Given the immense amount of critical information that now exists only in electronic form, law firms are wise to increase the means to protect their digital data repositories, especially in light of the increase in ransomware. and other cyber attacks. However, law firms should be mindful of the continued need for physical security. especially when so many legal professionals work remotely at least part time. Today, the need for physical security has increased dramatically, although it attracts far less attention than cybercrime.
Physical security protects I) employees and ii) the physical assets of an organization against a wide range of threats. This includes protecting employees from workplace violence; protect sensitive or valuable information (for example, lock filing cabinets to securely store sensitive customer documents and install alarms on valuable works of art); and infrastructure protection, such as monitoring fires, water leaks, natural disasters and break-ins.
How to think about physical security
Most people tend to think of physical security in terms of patrolling security guards, self-locking doors, security cameras, and automatic lighting. We see these things so often that they become virtually invisible when we take these steps for granted. Over the past year, however, the shift from a centralized office model to a distributed workforce working from home has meant that these security services and systems are not available outside of empty offices (or partially empty), even if critical work takes place in lower areas. security locations. This increases the risk of physical security breaches, including some that could become cybersecurity threats.
Temporarily empty offices also lose a powerful protection: the daily workforce. Employees who work in the same space every day are much more likely to spot misplaced objects or other issues than if they rarely visit that workspace. Without a regular employee presence, informal but effective “if you see something, say something” security measures are significantly weaker than they would otherwise be.
A key aspect of the centralized office is that all employees work in one place, under roughly similar conditions, allowing a unified set of security tools and solutions to be applied to everyone at the same time. However, when employees work from home or other remote locations, the same physical security cannot easily be extended to hundreds of places, each with a unique location and potential weaknesses. As a result, in theory at least, it is much easier for an intruder or thief to gain access to these remote workplaces.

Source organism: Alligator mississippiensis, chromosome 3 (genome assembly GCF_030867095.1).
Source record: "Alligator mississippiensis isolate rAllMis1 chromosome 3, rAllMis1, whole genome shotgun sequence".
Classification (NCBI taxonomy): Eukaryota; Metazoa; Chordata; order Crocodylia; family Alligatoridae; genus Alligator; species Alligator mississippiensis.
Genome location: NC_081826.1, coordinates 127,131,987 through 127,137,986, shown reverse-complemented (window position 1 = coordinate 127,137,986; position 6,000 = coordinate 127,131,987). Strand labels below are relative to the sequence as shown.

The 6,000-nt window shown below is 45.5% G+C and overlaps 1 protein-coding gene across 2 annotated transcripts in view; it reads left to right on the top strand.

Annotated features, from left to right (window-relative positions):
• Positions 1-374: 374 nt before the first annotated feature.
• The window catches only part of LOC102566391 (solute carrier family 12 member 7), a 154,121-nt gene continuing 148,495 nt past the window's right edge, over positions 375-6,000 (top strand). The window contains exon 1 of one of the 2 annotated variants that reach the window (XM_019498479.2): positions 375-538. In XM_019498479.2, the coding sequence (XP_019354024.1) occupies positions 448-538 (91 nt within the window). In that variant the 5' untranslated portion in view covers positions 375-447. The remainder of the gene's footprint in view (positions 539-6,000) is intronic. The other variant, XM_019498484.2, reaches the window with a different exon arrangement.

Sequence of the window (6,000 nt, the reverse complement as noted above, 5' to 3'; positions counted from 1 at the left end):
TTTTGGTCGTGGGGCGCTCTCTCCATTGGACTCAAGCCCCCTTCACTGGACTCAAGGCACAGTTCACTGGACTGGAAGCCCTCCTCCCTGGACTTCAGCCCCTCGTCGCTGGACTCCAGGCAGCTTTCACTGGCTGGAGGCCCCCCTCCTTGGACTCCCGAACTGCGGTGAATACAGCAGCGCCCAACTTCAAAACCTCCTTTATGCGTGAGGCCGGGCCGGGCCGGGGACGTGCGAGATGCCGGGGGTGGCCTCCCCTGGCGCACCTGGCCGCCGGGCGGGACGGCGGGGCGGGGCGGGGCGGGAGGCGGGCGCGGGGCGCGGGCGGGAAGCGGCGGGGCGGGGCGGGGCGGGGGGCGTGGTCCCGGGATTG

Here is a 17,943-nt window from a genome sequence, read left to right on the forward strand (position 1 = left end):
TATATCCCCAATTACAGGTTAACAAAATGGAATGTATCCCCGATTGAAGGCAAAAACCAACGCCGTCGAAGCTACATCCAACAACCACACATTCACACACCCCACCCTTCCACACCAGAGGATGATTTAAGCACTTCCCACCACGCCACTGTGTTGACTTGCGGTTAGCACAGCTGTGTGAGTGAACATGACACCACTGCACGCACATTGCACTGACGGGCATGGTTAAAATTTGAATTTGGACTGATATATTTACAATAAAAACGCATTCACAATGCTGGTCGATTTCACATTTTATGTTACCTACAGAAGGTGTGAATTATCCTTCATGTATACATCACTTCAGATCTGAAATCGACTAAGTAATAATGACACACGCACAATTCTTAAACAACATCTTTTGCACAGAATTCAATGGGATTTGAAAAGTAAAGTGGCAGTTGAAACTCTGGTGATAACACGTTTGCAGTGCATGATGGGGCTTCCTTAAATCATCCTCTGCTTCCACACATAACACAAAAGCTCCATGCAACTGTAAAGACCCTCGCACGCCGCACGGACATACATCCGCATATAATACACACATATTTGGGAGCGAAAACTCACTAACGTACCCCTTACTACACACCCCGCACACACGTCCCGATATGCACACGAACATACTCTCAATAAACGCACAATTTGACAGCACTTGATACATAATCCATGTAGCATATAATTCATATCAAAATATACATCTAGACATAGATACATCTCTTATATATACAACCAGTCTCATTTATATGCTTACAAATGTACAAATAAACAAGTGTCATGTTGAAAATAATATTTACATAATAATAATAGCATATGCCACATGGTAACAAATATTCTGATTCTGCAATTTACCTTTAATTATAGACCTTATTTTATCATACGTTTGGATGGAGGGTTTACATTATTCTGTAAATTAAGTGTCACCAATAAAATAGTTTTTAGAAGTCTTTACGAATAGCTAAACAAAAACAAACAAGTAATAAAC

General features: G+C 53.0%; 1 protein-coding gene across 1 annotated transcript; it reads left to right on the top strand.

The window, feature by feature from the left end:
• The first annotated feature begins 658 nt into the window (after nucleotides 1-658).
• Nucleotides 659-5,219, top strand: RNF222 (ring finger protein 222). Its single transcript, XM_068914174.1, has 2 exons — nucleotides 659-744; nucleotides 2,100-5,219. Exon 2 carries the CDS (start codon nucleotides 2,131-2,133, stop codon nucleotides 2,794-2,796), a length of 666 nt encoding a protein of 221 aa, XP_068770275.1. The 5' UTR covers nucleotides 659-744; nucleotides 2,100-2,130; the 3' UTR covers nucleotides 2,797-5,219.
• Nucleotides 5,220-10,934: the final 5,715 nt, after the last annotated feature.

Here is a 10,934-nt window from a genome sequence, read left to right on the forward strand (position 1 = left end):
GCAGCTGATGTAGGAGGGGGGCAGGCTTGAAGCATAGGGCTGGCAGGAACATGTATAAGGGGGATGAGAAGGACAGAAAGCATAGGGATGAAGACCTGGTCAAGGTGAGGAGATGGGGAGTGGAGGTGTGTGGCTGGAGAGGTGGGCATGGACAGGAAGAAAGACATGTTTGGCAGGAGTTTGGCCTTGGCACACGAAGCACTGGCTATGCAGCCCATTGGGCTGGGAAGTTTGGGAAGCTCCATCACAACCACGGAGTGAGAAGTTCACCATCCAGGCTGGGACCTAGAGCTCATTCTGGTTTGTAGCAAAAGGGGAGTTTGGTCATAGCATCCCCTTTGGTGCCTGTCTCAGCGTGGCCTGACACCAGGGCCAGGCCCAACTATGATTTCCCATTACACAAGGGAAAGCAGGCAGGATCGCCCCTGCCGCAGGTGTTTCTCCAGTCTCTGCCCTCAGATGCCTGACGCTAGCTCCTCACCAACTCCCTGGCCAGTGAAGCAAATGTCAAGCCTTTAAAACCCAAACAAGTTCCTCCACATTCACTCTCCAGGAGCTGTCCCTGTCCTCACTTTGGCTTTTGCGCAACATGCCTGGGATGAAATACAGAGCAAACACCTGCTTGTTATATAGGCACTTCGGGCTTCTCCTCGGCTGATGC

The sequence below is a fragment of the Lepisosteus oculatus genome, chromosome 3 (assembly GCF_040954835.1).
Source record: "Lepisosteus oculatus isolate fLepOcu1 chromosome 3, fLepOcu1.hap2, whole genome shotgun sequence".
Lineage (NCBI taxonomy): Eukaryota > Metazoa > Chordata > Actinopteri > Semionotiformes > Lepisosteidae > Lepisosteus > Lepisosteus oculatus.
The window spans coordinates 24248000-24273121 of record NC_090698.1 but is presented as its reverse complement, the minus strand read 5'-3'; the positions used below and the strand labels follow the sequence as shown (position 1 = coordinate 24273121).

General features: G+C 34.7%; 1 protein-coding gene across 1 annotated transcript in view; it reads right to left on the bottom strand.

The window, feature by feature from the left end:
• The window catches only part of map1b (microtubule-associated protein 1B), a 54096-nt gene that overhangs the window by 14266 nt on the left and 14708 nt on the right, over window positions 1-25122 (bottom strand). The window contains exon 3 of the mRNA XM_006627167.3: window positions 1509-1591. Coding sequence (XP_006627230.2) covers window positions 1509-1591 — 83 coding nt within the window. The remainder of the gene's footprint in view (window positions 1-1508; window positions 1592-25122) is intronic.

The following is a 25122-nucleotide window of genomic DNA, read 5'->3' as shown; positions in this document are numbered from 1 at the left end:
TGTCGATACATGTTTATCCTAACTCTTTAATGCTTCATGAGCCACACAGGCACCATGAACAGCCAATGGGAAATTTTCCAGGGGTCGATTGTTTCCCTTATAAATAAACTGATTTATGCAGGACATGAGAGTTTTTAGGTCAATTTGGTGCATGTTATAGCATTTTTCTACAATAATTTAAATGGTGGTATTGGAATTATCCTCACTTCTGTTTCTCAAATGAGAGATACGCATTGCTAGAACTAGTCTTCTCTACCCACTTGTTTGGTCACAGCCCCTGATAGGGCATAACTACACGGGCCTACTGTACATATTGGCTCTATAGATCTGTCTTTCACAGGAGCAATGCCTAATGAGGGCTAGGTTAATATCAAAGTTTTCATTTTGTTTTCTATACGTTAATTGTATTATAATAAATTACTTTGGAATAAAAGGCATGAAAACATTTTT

Fortunately, from a practical standpoint, most remote workplaces are not high-visibility places and, at least statistically, are safe repositories of relativity for law firm information, but not necessarily for law firm information. the employees themselves. People generally feel safe in their homes and break-ins, especially for documents, remain relatively infrequent. However, if a specific target is identified (for example, the home of a managing partner) and an incident such as laptop theft occurs, the law firm’s security resources will not be at risk. proximity to help you.
Other challenges arise when employees create their own alternative workplaces. The need for socially remote workspaces has led to an explosion of garden sheds, motorhomes, caravans and other non-traditional structures being converted back into offices and private workspaces. Some of these locations have proven to be surprisingly effective for individual employee productivity, but they offer even less physical security than a house or other traditional structure, with camouflage (unexpected use) serving as the primary security.
Assess the physical security of your organization
Physical security needs vary greatly from organization to organization and office to office. Organizations should examine their own risk factors and higher-value assets, both physical and intellectual, as well as their physical environment to assess any protocols they may need to put in place.
For example, a law firm in a building that maintains its own separate security measures will have different needs than a firm occupying an entire building with sole responsibility for the security of the building and infrastructure. Companies should also review their current staff to identify who, if any, is qualified to perform a competent assessment of existing security measures. It is likely that a law firm will need to hire an outside specialist to obtain the appropriate expertise. Often times, cybersecurity specialists can have recommendations for someone specializing in physical security – and vice versa.